Queen Rania of Jordan has published her own Aylan Kurdi cartoon as a riposte to a "horrible" Charlie Hebdo cartoon of the drowned Syrian child as a migrant, accused of groping attacks in Cologne. The photo of the three-year-old Aylan, lying face-down after drowning in seas near Bodrum in Turkey shocked the world into action over the deepening refugee crisis in the Mediterranean.
Despite the outpouring of grief across the globe after he died in September. the notorious French satirical magazine published a cartoon showing two predatory men with bulging eyes gleefully chasing fleeing women with their hands outstretched towards their buttocks. Under the stereotypical banner labelled "migrants" is a small sketch of the toddler lying face-down on a beach.
The Charlie Hebdo image was also referencing the recent sex attacks in Cologne where men of "Arab and North African" are accused of a number of sex attacks that took place on New Year's Eve throughout the city. The so-called groping attacks have increased tensions between German nationals and refugees.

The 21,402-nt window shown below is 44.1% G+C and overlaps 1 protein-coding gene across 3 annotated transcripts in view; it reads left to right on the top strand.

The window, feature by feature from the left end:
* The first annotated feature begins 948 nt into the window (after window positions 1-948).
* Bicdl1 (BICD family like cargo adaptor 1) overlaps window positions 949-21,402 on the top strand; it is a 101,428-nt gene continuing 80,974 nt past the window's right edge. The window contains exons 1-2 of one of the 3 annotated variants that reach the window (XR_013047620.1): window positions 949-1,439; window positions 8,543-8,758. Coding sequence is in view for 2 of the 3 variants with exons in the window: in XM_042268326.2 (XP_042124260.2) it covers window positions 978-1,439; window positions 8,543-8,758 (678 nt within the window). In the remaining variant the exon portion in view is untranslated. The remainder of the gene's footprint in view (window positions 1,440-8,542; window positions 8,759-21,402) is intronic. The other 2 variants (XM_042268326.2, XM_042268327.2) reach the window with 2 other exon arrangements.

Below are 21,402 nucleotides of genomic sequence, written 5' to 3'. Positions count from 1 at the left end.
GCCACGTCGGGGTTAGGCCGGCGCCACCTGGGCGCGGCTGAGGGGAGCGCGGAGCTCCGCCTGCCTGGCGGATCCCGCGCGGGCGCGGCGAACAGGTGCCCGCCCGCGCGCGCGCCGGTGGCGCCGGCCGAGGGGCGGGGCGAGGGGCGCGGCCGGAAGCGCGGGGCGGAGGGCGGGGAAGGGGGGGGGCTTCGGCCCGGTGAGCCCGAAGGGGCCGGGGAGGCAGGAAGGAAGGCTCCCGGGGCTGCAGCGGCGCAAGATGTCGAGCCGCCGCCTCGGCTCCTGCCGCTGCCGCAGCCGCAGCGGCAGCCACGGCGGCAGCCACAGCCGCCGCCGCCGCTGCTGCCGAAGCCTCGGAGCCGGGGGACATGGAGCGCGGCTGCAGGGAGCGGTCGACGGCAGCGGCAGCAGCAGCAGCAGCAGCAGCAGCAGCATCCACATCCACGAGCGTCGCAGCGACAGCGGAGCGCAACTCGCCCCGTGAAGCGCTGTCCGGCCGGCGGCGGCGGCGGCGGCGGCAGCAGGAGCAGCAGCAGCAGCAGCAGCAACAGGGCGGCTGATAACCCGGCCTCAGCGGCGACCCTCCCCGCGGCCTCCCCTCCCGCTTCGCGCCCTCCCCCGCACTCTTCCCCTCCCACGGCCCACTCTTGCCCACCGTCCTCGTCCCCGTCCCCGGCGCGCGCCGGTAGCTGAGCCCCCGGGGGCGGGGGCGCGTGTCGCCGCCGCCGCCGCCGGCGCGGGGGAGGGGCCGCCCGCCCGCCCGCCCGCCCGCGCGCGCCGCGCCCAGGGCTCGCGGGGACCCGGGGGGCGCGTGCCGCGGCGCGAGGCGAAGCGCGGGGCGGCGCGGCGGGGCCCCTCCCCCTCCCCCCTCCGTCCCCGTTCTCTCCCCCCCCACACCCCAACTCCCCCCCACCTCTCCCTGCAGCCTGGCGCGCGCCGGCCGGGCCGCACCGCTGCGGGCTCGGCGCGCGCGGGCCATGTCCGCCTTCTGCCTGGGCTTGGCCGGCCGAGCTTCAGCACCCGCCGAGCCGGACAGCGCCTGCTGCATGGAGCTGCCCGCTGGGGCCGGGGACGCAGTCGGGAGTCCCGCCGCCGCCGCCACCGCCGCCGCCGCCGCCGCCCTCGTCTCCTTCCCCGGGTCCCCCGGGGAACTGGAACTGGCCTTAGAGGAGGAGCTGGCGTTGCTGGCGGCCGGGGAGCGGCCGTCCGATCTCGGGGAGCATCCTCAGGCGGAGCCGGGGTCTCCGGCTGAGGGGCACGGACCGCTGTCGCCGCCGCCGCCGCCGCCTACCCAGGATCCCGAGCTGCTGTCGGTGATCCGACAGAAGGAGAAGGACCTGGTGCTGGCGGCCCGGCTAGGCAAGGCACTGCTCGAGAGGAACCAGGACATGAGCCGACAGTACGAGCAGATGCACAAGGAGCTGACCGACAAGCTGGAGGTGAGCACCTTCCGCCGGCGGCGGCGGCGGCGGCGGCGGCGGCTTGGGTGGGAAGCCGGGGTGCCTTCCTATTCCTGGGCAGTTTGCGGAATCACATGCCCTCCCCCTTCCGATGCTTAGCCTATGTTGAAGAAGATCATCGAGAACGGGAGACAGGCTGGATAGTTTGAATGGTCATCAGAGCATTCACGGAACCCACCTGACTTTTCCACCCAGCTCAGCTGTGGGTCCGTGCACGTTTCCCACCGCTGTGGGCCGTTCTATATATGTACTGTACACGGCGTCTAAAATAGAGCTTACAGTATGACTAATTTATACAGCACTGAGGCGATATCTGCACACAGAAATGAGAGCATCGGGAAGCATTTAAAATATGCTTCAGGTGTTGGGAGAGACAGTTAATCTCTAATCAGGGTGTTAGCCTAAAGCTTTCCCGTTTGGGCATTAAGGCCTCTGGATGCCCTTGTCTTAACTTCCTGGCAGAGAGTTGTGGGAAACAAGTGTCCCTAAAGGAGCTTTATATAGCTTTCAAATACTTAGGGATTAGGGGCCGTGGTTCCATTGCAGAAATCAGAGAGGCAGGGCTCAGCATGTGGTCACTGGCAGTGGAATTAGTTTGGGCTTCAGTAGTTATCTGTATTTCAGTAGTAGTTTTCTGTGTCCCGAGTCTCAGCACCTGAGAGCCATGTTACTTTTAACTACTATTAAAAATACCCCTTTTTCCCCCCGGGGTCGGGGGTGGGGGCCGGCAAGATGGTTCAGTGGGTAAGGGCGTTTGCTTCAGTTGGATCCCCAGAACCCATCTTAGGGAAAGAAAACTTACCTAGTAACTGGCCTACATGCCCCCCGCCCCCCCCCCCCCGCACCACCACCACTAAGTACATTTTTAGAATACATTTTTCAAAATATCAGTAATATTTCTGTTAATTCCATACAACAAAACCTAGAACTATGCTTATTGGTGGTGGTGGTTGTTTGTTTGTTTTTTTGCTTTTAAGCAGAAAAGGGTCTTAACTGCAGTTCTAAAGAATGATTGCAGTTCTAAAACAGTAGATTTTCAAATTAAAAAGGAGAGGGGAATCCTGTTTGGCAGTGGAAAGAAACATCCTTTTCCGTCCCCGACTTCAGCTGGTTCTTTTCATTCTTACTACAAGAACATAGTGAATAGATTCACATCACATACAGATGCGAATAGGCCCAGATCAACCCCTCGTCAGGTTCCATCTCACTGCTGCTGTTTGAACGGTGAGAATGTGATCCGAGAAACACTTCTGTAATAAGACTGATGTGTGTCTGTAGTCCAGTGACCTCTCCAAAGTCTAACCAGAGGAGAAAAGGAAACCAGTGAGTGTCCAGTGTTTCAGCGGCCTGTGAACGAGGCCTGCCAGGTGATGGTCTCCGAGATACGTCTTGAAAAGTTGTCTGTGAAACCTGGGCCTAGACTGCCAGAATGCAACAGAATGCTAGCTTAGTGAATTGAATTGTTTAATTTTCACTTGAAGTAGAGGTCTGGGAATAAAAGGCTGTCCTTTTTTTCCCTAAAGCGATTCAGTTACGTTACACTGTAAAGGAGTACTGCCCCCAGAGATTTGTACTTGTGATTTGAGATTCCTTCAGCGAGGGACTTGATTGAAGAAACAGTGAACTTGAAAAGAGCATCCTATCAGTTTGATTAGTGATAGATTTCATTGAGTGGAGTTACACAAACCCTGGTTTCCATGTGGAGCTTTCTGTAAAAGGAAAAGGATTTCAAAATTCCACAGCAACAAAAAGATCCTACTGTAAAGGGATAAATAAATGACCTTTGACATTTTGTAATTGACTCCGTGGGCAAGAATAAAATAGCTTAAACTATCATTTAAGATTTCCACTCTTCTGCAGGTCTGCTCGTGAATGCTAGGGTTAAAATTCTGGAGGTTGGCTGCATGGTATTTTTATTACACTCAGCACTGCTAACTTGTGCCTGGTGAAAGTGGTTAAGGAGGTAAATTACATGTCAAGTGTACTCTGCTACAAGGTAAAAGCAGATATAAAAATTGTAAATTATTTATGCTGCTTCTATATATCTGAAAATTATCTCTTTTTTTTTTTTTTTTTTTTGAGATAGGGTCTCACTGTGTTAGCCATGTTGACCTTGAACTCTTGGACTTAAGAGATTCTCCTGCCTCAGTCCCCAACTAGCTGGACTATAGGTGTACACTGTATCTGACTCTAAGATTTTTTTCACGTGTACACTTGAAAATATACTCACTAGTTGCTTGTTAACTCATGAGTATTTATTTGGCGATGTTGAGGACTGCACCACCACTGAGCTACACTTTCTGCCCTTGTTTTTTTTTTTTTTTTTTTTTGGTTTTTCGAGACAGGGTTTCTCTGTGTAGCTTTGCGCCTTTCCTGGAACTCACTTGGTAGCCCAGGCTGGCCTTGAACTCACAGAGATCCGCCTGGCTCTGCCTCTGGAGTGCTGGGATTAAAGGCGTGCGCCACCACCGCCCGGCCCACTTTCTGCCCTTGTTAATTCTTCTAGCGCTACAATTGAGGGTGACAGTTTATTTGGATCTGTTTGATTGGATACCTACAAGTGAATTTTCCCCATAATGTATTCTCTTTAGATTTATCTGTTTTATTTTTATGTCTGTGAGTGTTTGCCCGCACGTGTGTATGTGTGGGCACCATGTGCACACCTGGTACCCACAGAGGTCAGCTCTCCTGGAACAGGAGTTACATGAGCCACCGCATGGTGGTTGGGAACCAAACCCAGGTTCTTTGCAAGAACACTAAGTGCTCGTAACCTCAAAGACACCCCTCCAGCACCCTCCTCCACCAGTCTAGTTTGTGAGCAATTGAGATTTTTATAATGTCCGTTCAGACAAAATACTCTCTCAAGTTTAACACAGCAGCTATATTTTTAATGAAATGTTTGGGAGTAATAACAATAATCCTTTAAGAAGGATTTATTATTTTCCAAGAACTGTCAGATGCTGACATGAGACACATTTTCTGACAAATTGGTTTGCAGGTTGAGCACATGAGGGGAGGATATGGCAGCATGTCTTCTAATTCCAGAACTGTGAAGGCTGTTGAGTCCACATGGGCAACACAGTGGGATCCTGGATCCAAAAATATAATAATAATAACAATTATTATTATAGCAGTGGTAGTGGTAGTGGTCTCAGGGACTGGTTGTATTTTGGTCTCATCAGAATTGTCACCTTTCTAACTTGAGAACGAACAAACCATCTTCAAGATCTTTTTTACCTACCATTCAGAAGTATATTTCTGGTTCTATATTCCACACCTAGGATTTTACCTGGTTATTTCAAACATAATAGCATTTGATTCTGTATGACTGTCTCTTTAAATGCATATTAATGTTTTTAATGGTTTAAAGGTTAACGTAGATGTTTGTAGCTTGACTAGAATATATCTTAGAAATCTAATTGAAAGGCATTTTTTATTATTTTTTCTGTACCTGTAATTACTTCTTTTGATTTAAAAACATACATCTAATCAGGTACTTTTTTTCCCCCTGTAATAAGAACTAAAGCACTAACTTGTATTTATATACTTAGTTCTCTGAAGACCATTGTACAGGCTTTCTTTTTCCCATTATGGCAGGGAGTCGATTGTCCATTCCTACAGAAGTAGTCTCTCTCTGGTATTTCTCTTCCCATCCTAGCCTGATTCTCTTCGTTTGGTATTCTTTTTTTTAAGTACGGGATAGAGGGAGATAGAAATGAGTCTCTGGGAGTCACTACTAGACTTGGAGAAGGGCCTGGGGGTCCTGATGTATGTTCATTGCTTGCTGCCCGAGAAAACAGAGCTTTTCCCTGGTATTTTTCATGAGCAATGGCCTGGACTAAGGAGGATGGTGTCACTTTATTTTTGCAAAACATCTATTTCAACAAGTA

The magazine caricature has faced widespread criticism, with many accusing the magazine of racism and Islamophobia. And after seeing the image, Queen Rania posted her own cartoon riposte by Jordanian cartoonist Osama Hajjaj.
"Alan could've been a doctor, a teacher, a loving parent," she wrote in a Tweet. Queen Rania has been praised for her work attempting to provide a better life to children around the world and was handed the Walther-Rathenau Award for helping children last year.
Aylan's relatives, who live in Canada said they were disgusted at Charlie Hebdo's cartoon. Aylan's father, Abdullah Kurdi told Sputnik magazine: "To be honest, after seeing this picture, I could not hold back my tears. I cannot even describe the feeling of bitterness that I experienced at that moment.
"What they did is horrible; it is an outrage to the memory of my son. Aylan was only two years old when his life was cut short."